By Gale E. Chan, Madeline M. Chiampou, and Philip TingleThe IRS recently issued guidance clarifying when taxpayers are eligible
for 100 percent bonus depreciation. In addition, the guidance provides
procedures for electing 100 percent bonus depreciation and 50 percent
bonus depreciation for certain property.
The Internal Revenue Service (IRS) recently issued guidance
explaining when property is eligible for 100 percent bonus depreciation
and providing various elections for taxpayers eligible for bonus
In December 2010, the Tax Relief, Unemployment Insurance
Reauthorization and Job Creation Act of 2010 (Tax Relief Act) extended
the additional first-year depreciation (bonus depreciation) rules
through 2012. The bonus depreciation rules, which provide
for a 50-percent depreciation deduction in the year qualified property
is placed in service, were set to expire at the end of 2010.
In addition to extending the availability of bonus depreciation in
general, the Tax Relief Act provided for a new 100 percent depreciation
deduction for qualified property that is acquired and placed into
service by the taxpayer between September 8, 2010, and January 1, 2012.
Qualified property placed into service after December 31, 2011, and
prior to December 31, 2012, would be eligible for the 50-percent bonus
depreciation. Recently, the IRS issued Revenue Procedure
2011-26 (the Guidance) to clarify when 100 percent bonus depreciation is
available and to provide election procedures for taxpayers deciding to
elect 50-percent bonus depreciation for certain property. The Guidance is discussed further below.
For further discussion on the bonus depreciation rules and their extension last year, see Bonus Depreciation Reinstated for Property Placed in Service or Acquired in 2010 and Congress Passes Bill Extending Section 1603 Grant and Other Energy-Related Incentives.
The bonus depreciation rules generally apply to property with a
recovery period of 20 years or less and to certain longer production
period property. Special acquisition date rules apply to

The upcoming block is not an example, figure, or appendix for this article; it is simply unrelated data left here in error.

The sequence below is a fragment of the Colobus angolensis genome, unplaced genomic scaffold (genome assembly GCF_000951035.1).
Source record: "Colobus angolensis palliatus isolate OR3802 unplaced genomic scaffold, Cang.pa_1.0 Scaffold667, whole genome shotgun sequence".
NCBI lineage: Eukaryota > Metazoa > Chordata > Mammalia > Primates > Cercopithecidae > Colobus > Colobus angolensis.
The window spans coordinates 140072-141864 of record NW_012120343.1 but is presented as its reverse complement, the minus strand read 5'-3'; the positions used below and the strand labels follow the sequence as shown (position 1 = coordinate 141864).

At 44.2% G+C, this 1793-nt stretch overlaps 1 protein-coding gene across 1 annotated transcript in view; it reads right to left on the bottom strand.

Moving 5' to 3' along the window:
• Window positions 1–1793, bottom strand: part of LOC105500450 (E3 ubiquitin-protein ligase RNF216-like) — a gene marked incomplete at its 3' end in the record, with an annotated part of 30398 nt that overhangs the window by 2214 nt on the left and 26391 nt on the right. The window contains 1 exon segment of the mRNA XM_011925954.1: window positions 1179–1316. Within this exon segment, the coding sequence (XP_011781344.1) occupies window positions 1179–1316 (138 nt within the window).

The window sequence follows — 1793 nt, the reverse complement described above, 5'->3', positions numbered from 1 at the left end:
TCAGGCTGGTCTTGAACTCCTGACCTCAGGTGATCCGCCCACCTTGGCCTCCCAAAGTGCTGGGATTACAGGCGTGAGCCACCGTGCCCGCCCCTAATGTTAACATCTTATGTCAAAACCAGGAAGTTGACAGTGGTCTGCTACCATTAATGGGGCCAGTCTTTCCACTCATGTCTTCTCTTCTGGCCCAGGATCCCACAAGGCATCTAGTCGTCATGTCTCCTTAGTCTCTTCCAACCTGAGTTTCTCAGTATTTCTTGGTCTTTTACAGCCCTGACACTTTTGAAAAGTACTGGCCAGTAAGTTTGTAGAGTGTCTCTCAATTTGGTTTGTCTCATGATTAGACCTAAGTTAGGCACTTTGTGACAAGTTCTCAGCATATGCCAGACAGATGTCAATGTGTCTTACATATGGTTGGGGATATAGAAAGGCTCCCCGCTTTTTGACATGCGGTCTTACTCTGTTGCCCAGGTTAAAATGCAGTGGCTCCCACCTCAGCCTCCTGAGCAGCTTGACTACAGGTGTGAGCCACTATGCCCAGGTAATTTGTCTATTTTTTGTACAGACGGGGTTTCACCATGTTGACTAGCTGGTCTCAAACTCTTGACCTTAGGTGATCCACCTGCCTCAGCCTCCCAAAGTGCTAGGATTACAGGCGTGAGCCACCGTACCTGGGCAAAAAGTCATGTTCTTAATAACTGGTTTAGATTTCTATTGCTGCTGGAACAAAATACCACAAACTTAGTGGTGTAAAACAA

self-constructed property, which includes property constructed for the
taxpayer by another person pursuant to a binding written contract
entered into prior to the property's construction, manufacture or
Under the bonus depreciation statute enacted by the Tax Relief Act-as
well as the explanation of the bonus depreciation rules provided by the
Joint Committee of Taxation's "General Explanation of Tax Legislation
Enacted in the 111th Congress" (JCS-2-11, March 2011)-it was somewhat
unclear when property, particularly self-constructed property and
components of self-constructed property, would be eligible for 100
percent bonus depreciation. The U.S. Department of
Treasury regulations under former bonus depreciation rules provided
that, if the manufacture, construction or production of a larger
self-constructed project begins before December 31, 2007, the larger
self-constructed property and any acquired or self-constructed
components related to the larger self-constructed property did not qualify for 50-percent bonus depreciation.
Prior to the issuance of the Guidance, it was unclear how this rule
extended to self-constructed property placed in service after September
8, 2010. Was the taxpayer required merely to have begun
construction on its property after December 31, 2007, and to place that
property in service between September 8, 2010, and the end of 2011?
Or was the taxpayer required to have both begun construction on the
property and to place the property in service after September 8, 2010? Also, how do these rules apply to components of the larger self-constructed property?
In addition, for non-self-constructed property (e.g., property
that the taxpayer purchases assembled and places into service), it was
unclear whether the taxpayer could have entered into a binding contract
to purchase such property prior to September 8, 2010, and be eligible
for 100-percent bonus depreciation. The 100-percent bonus
depreciation rule required that the property be "acquired" after
September 8, 2010, but the application of the rules requiring that no
binding contract be in place prior to a certain date was not certain.